Week 5: Alshon Jeffery (Philadelphia Eagles)

Jeffery is one of the most underrated No. 1 receivers in the game. Since he broke out for the Bears in 2013, Jeffery is ranked 10th in the league in receiving yards (5,814) and is tied for 14th in receiving touchdowns (38).

Since joining the Eagles, Jeffery’s box score production has dipped a little bit, but his presence alone has helped Philadelphia become a prolific passing offense. Over the last two seasons, the Eagles have thrown 67 touchdown passes, third-most in the league. Jeffery has caught 15 of those, ranking sixth among wide receivers over the last two seasons.

Jeffery has seen quite a bit of Trumaine Johnson and has struggled in those matchups. In four matchups against Johnson, Jeffery has caught a total of 17 passes for 162 yards, an average of only 40.5 per game.

Week 6: Amari Cooper (Dallas Cowboys)

The Cowboys gambled by giving up a first rounder for Cooper, a former first-round pick himself. It paid off, as the University of Alabama product flipped the switch down the stretch.

Cooper played nine regular season games for the Cowboys last year and accumulated 725 yards (80.6 per game) and six touchdowns in those games.

The only other players in 2018 to collect 700+ receiving yards and 6+ receiving touchdowns over their team’s final nine games were Julio Jones, DeAndre Hopkins, Travis Kelce, and Antonio Brown.

Cooper stayed on track in the playoffs, averaging 85.5 yards per game over the Cowboys’ two postseason contests.

New York Jets

Week 12: Antonio Brown (Oakland Raiders)

The blonde-‘stached stud has already been mentioned twice prior to this section, a testament to the consistent greatness he has displayed throughout his career.

It took a few years for Brown to really hit his stride. Once he did, he just kept on going.

2013 was when Brown broke out. Since then, he leads the league in receiving yards (9,145) and receiving touchdowns (67). The next closest player on the receiving touchdowns list since 2013, DeAndre Hopkins, sits a whopping 20 scores behind Brown.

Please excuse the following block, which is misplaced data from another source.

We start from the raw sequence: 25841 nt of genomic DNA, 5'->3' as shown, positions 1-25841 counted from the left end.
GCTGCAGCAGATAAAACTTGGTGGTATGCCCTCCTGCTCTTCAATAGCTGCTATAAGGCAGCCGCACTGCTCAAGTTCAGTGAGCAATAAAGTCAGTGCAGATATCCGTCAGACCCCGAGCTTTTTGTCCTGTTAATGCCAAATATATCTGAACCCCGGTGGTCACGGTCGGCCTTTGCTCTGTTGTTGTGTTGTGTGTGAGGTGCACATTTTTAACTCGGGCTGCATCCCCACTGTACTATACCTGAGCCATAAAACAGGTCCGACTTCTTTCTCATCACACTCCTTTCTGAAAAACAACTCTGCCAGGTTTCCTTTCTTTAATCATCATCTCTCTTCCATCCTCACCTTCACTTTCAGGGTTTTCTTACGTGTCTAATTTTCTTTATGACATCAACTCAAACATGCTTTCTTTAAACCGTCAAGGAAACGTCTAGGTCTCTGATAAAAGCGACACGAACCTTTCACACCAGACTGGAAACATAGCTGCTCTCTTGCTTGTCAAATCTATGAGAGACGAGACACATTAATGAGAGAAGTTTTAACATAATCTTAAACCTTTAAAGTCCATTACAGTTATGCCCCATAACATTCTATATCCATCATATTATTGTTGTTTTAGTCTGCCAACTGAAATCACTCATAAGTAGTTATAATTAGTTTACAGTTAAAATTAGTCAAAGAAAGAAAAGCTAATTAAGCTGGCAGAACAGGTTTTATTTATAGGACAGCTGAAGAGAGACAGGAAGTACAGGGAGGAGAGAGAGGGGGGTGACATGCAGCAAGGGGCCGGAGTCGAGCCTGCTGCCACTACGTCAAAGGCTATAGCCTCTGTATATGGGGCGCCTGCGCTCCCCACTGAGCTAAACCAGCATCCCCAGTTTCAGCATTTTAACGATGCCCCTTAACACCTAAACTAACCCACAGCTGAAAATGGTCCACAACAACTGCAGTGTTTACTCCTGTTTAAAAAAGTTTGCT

It has tended to be clouded beneath all of the drama that arose at the end of last season, but Brown set a new career high for receiving touchdowns in 2018. His 15 receiving scores led the NFL. He also had his second season in three years in which he caught over 100 passes without fumbling the ball a single time.

Brown clashed with Trumaine Johnson once, back in 2015. He caught 11 passes for 108 yards in a 12-6 Steelers victory.

Week 16: JuJu Smith-Schuster (Pittsburgh Steelers)

Sam Darnold‘s former college teammate looks ready to fill the giant shoes left by Antonio Brown.

The young stud, who will only be 22 as he enters his third season, has been a big play machine. As a rookie, he averaged an astronomical 11.6 yards per target, picking up 917 yards on only 79 targets and 58 catches.

He would extrapolate that efficiency in a bigger role as a sophomore. Smith-Schuster saw his target total go up by more than double, seeing 166 balls thrown his way this past season. He caught 111 of them for 1,426 yards and seven touchdowns, finishing fifth in the league in receiving yards. For the second straight year, he had the league’s longest reception of the season, grabbing a 97-yarder in back-to-back campaigns.

Smith-Schuster has already accumulated 2,343 receiving yards, 10th-most in the NFL over the past two seasons.

Since 2000, only four players have amassed more receiving yards over their first two seasons than JuJu has: Michael Thomas, A.J. Green, Josh Gordon, and Odell Beckham Jr.

Stiff challenges await. The stars will be coming out to play against the Jets this year, many of them on Gang Green’s own field.

Will Trumaine and the rest of the corners prove themselves ready for the test?

Elite Access